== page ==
Social Anxiety Disorder
Behavior Intervention Therapist / School Psychologist
Amiel Segal has many years of experience working with patients with social anxiety disorder. He provides home-based solutions and treats patients in areas such as Seaford, Westbury, Massapequa, Hicksville, Massapequa Park, Garden City, Wantagh, Great Neck, Bellmore, Manhasset, Merrick, Freeport, Farmingdale, Lynbrook, Levittown, Valley Stream, Lindenhurst, Oceanside, East Meadow, Franklin Square, Hempstead, Copaigue, Amityville and Uniondale.
Social anxiety disorder, also known as social phobia, is a common anxiety disorder that affects many people. People with social anxiety have excessive and unreasonable fears before and during different social situations. With a social anxiety disorder, normal, everyday interactions may cause feelings of anxiety, nervousness, self-consciousness and embarrassment. Individuals who suffer from social phobia may avoid certain social situations because of the overwhelming fear and anxiety that these situations may cause. The anxiety and emotional discomfort caused by a social anxiety disorder may interfere with daily routines, relationships, school or employment.
Symptoms of Social Anxiety Disorder
Symptoms of social anxiety disorder may begin in childhood and can affect people both emotionally and physically. People with social anxiety disorders feel very nervous and anxious when they are around other people and may find it difficult to hold a conversation. They may worry for days or weeks in advance about events that they may have to interact with other people. Individuals suffering from social phobia may also have an emotional fear of being judged, watched or embarrassed, which may lead to additional symptoms such as:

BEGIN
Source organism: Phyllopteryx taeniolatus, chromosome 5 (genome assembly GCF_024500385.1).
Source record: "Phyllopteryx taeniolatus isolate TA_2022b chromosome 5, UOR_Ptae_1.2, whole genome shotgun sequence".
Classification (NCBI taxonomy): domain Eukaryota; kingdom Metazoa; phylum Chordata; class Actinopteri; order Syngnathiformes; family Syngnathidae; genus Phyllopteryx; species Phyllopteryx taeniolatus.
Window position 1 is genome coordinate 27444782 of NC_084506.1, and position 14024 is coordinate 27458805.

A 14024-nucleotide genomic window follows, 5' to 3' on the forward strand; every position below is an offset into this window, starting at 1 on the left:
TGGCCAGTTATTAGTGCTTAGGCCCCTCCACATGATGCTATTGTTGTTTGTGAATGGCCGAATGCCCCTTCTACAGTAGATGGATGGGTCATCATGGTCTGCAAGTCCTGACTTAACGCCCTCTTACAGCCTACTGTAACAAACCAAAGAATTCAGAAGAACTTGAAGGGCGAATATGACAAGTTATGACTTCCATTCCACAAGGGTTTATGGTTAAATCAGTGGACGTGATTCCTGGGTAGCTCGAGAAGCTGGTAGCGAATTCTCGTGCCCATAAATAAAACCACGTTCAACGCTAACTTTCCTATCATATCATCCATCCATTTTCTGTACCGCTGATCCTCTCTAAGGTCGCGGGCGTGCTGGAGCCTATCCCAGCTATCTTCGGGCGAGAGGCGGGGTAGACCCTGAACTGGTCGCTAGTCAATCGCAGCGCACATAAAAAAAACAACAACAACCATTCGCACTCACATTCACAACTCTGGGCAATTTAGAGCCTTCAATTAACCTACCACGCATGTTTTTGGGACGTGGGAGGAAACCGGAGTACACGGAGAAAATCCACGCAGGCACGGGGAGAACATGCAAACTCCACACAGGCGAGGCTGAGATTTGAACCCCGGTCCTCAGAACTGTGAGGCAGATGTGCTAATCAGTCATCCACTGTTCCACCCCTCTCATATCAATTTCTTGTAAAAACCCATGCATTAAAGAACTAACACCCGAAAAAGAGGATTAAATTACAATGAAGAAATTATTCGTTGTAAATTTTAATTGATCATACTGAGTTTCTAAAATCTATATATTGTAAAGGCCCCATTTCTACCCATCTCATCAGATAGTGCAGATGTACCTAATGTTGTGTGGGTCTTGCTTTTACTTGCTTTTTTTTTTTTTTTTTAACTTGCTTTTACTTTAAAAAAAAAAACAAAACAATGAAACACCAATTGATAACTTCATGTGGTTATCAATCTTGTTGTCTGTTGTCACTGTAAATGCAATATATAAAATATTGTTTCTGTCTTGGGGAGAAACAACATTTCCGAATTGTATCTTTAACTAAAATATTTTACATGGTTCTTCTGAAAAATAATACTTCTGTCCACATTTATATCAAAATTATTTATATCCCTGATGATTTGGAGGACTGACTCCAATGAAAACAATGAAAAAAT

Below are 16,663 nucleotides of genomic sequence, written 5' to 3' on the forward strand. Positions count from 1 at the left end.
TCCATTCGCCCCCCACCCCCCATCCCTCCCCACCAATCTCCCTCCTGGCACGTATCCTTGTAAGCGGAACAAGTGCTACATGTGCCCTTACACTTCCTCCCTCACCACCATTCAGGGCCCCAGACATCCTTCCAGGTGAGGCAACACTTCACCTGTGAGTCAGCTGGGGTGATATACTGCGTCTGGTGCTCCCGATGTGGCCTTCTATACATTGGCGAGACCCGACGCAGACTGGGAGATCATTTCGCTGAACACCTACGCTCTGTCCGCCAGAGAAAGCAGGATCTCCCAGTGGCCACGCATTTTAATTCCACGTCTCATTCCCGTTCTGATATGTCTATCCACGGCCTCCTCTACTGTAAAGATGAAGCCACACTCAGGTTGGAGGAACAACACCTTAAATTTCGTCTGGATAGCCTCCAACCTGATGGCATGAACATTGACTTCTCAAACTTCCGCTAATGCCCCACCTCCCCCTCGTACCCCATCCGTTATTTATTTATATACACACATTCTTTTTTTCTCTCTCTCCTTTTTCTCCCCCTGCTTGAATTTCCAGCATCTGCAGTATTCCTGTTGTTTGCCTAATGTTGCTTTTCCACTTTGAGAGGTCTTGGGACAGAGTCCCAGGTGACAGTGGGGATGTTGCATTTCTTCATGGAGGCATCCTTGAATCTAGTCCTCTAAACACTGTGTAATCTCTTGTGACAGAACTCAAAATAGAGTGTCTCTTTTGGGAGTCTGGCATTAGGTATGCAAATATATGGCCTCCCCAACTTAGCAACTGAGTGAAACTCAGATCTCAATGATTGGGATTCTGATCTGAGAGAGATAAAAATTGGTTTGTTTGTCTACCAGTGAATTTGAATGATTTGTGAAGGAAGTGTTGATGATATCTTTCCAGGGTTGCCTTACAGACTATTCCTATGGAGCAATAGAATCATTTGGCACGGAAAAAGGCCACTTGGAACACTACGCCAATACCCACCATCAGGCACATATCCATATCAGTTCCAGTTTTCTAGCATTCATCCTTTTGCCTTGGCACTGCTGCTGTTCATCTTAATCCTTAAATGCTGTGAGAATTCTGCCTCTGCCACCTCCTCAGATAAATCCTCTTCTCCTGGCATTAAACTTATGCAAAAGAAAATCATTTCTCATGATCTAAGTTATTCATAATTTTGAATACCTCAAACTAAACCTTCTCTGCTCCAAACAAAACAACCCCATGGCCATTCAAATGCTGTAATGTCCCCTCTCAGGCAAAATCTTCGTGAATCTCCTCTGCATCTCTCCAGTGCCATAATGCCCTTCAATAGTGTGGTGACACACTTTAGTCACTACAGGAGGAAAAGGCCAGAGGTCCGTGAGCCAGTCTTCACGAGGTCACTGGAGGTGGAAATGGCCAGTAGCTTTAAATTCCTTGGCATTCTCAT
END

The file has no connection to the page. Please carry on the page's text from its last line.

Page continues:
- Profuse sweating
- Nausea/upset stomach
Causes of Social Anxiety Disorder
Like other mental health conditions, the cause of social anxiety disorder is believed to be a result of a combination of genetic, environmental and psychological factors. Social anxiety disorders may run in families, however it is also believed that the link may not only be genetic, but possibly learned behavior passed on from a parent to a child. Abnormalities in the release of the natural brain chemical,serotonin, may also play a role in the development of a social anxiety disorder. Individuals with a history of physical or sexual abuse may be at a higher risk for developing a social anxiety disorder.
Social Anxiety Disorder Treatment
Psychotherapy in the form of cognitive behavior therapy is the most effective treatment for social anxiety because it guides patients to have more rational thoughts about social situations. Exposure therapy and relaxation techniques may also be used to treat individuals with social anxiety disorder. In severe cases, antianxiety or antidepressant medication may be prescribed to treat patients who do not respond to therapy alone. Individuals with social phobias may also benefit from practicing relaxation techniques on their own as well as keeping a journal to track their progress. Use of alcohol and other drugs should be avoided as these substances may cause anxiety to worsen.